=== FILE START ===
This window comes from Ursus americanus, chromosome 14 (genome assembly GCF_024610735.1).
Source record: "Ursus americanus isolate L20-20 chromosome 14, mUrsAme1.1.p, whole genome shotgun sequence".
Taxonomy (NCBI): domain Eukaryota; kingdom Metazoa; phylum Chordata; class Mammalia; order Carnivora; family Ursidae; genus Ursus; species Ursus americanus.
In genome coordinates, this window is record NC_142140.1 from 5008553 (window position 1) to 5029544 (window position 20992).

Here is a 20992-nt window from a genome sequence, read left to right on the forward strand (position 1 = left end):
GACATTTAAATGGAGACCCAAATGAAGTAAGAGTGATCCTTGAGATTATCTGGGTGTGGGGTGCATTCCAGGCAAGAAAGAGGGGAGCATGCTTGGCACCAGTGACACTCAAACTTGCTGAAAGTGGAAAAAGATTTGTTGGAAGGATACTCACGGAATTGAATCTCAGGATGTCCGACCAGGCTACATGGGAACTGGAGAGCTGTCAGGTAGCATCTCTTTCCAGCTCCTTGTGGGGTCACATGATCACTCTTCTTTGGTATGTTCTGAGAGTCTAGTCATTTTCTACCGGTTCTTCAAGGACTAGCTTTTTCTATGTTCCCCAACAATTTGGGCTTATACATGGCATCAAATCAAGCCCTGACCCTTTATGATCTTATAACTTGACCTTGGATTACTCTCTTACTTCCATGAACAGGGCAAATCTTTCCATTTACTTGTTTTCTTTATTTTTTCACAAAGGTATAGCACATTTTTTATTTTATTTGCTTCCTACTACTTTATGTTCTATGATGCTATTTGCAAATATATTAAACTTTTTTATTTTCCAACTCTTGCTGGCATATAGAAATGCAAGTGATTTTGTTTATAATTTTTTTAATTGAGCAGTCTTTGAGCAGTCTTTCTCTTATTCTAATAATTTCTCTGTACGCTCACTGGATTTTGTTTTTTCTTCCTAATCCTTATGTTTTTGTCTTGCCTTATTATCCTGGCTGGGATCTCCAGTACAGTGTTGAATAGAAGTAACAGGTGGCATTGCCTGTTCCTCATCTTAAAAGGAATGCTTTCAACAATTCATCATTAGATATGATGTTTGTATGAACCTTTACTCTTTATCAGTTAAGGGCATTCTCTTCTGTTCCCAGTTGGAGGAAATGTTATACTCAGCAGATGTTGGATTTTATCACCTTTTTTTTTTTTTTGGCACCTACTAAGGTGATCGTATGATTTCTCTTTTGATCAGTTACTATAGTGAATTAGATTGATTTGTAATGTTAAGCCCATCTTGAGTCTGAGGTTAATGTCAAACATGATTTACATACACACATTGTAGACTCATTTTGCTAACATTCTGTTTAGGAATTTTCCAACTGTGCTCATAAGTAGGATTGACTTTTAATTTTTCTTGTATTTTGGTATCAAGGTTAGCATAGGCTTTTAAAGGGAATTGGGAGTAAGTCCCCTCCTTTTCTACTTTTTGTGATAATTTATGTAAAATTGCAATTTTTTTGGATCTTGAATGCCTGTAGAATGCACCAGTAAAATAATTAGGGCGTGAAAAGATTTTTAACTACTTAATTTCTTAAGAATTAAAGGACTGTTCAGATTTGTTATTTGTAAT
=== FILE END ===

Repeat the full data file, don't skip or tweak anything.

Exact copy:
This window comes from Ursus americanus, chromosome 14 (genome assembly GCF_024610735.1).
Source record: "Ursus americanus isolate L20-20 chromosome 14, mUrsAme1.1.p, whole genome shotgun sequence".
Taxonomy (NCBI): domain Eukaryota; kingdom Metazoa; phylum Chordata; class Mammalia; order Carnivora; family Ursidae; genus Ursus; species Ursus americanus.
In genome coordinates, this window is record NC_142140.1 from 5008553 (window position 1) to 5029544 (window position 20992).

Here is a 20992-nt window from a genome sequence, read left to right on the forward strand (position 1 = left end):
GACATTTAAATGGAGACCCAAATGAAGTAAGAGTGATCCTTGAGATTATCTGGGTGTGGGGTGCATTCCAGGCAAGAAAGAGGGGAGCATGCTTGGCACCAGTGACACTCAAACTTGCTGAAAGTGGAAAAAGATTTGTTGGAAGGATACTCACGGAATTGAATCTCAGGATGTCCGACCAGGCTACATGGGAACTGGAGAGCTGTCAGGTAGCATCTCTTTCCAGCTCCTTGTGGGGTCACATGATCACTCTTCTTTGGTATGTTCTGAGAGTCTAGTCATTTTCTACCGGTTCTTCAAGGACTAGCTTTTTCTATGTTCCCCAACAATTTGGGCTTATACATGGCATCAAATCAAGCCCTGACCCTTTATGATCTTATAACTTGACCTTGGATTACTCTCTTACTTCCATGAACAGGGCAAATCTTTCCATTTACTTGTTTTCTTTATTTTTTCACAAAGGTATAGCACATTTTTTATTTTATTTGCTTCCTACTACTTTATGTTCTATGATGCTATTTGCAAATATATTAAACTTTTTTATTTTCCAACTCTTGCTGGCATATAGAAATGCAAGTGATTTTGTTTATAATTTTTTTAATTGAGCAGTCTTTGAGCAGTCTTTCTCTTATTCTAATAATTTCTCTGTACGCTCACTGGATTTTGTTTTTTCTTCCTAATCCTTATGTTTTTGTCTTGCCTTATTATCCTGGCTGGGATCTCCAGTACAGTGTTGAATAGAAGTAACAGGTGGCATTGCCTGTTCCTCATCTTAAAAGGAATGCTTTCAACAATTCATCATTAGATATGATGTTTGTATGAACCTTTACTCTTTATCAGTTAAGGGCATTCTCTTCTGTTCCCAGTTGGAGGAAATGTTATACTCAGCAGATGTTGGATTTTATCACCTTTTTTTTTTTTTTGGCACCTACTAAGGTGATCGTATGATTTCTCTTTTGATCAGTTACTATAGTGAATTAGATTGATTTGTAATGTTAAGCCCATCTTGAGTCTGAGGTTAATGTCAAACATGATTTACATACACACATTGTAGACTCATTTTGCTAACATTCTGTTTAGGAATTTTCCAACTGTGCTCATAAGTAGGATTGACTTTTAATTTTTCTTGTATTTTGGTATCAAGGTTAGCATAGGCTTTTAAAGGGAATTGGGAGTAAGTCCCCTCCTTTTCTACTTTTTGTGATAATTTATGTAAAATTGCAATTTTTTTGGATCTTGAATGCCTGTAGAATGCACCAGTAAAATAATTAGGGCGTGAAAAGATTTTTAACTACTTAATTTCTTAAGAATTAAAGGACTGTTCAGATTTGTTATTTGTAAT